Here, the operative facts are not in dispute. Thus, the district court's task was to determine whether, on the facts presented, personal jurisdiction existed under Rule 4(k)(2). The district court ruled on a cold record. Our review, based as it is on the same cold record, is by its nature de novo.
Although in personam judgments rendered in the absence of personal jurisdiction over the defendant are considered void, there are limitations on this doctrine. See, e.g., Harris Corp. v. Nat'l Iranian Radio Television, 691 F.2d 1344, 1353 n. 18 (11th Cir. 1982) (holding that an "objection to service of process does not preserve the issue of personal jurisdiction."). One such limitation is that objections to personal jurisdiction — unlike subject matter jurisdiction — are waivable. See Pardazi v. Cullman Medical Ctr., 896 F.2d 1313, 1317 (11th Cir. 1990). The Supreme Court explained this difference in these terms:
The concepts of subject-matter jurisdiction and personal jurisdiction . . . serve different purposes, and those different purposes affect the legal character of the two requirements.
. . .
Subject-matter jurisdiction . . . is an Art. III as well as a statutory requirement; it functions as a restriction on federal power, and contributes to the characterization of the federal sovereign. Certain legal consequences directly follow from this. For example, no action of the parties can confer subject-matter jurisdiction upon a federal court. Thus, the consent of the parties is irrelevant, principles of estoppel do not apply, and a party does not waive the requirement by failing to challenge jurisdiction early in the proceedings. . . .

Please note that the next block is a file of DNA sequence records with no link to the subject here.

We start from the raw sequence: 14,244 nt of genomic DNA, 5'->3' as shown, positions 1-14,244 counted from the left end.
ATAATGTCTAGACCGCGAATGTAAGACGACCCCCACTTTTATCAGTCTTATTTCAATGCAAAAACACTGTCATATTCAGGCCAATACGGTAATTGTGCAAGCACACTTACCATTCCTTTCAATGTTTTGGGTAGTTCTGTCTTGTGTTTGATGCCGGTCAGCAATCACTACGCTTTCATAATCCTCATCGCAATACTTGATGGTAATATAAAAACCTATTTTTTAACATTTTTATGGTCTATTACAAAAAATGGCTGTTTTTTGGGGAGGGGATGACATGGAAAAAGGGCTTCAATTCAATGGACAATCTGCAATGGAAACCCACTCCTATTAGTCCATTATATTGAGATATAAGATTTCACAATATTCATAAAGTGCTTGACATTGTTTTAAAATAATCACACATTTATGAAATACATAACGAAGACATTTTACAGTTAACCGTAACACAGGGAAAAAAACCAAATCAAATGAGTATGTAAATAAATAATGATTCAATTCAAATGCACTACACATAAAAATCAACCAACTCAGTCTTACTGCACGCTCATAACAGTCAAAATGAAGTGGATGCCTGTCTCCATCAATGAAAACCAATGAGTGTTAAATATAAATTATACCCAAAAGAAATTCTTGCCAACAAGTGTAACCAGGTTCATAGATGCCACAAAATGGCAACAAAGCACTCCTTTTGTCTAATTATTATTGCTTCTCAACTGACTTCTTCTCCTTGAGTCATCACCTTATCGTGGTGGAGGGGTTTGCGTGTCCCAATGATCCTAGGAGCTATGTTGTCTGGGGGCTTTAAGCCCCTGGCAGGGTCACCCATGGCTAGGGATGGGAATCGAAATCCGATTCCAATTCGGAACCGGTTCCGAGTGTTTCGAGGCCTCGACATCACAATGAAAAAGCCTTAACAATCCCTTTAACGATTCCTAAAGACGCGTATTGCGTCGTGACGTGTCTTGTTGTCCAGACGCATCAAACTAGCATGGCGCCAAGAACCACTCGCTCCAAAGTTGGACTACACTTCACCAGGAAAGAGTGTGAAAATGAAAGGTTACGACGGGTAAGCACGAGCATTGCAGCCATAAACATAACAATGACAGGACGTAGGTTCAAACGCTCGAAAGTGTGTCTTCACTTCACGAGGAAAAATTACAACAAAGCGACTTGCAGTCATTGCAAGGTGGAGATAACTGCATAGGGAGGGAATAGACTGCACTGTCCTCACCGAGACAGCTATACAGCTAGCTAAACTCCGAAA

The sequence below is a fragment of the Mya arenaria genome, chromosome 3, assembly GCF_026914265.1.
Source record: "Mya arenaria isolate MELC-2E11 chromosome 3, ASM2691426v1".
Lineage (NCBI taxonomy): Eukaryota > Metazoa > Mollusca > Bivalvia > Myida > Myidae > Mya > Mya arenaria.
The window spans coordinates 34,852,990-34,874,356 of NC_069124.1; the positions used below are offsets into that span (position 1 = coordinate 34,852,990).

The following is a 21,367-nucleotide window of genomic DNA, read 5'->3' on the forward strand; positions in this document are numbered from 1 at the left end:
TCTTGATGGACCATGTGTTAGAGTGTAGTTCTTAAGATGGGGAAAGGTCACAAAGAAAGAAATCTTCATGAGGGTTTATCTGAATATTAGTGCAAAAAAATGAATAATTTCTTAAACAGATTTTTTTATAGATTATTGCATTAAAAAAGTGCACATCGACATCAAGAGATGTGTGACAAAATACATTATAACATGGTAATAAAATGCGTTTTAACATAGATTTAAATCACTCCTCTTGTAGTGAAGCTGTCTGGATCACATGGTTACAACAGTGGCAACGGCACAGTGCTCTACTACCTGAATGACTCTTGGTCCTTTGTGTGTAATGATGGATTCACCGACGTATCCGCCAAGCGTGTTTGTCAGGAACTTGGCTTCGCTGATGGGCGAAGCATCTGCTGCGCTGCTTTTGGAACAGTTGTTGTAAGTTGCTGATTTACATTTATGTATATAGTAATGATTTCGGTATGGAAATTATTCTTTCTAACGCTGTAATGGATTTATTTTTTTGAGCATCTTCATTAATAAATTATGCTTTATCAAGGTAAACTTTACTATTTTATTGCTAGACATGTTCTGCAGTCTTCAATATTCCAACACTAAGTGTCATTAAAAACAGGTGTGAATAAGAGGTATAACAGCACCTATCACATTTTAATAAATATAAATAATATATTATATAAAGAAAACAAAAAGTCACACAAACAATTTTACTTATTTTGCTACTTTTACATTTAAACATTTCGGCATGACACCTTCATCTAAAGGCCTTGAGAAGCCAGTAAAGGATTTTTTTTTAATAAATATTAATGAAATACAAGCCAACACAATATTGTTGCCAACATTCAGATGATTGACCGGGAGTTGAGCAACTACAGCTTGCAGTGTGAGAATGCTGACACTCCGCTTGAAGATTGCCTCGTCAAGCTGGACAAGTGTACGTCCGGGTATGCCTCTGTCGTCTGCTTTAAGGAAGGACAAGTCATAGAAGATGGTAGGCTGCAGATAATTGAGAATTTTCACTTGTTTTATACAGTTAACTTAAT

. . .
None of this is true with respect to personal jurisdiction. . . . The personal jurisdiction requirement recognizes and protects an individual liberty interest. It represents a restriction on judicial power not as a matter of sovereignty, but as a matter of individual liberty. . . . Because the requirement of personal jurisdiction represents first of all an individual right, it can, like other such rights, be waived.
Ins. Corp. of Ireland, Ltd. v. Compagnie des Bauxites de Guinee, 456 U.S. 694, 701-03, 102 S.Ct. 2099, 2103-05, 72 L.Ed.2d 492 (1982) (citations omitted).
In accordance with Bauxites, we have found that a party's right to dispute personal jurisdiction is waived if the party fails to assert that objection in its first Rule 12 motion, other responsive pleading or general appearance. Fed.R.Civ.P. 12(h); see Pardazi, 896 F.2d at 1317 (explaining that "[a] party that fails to raise a defense of lack of personal jurisdiction at the appropriate time is deemed to have conferred personal jurisdiction on the court by consent.").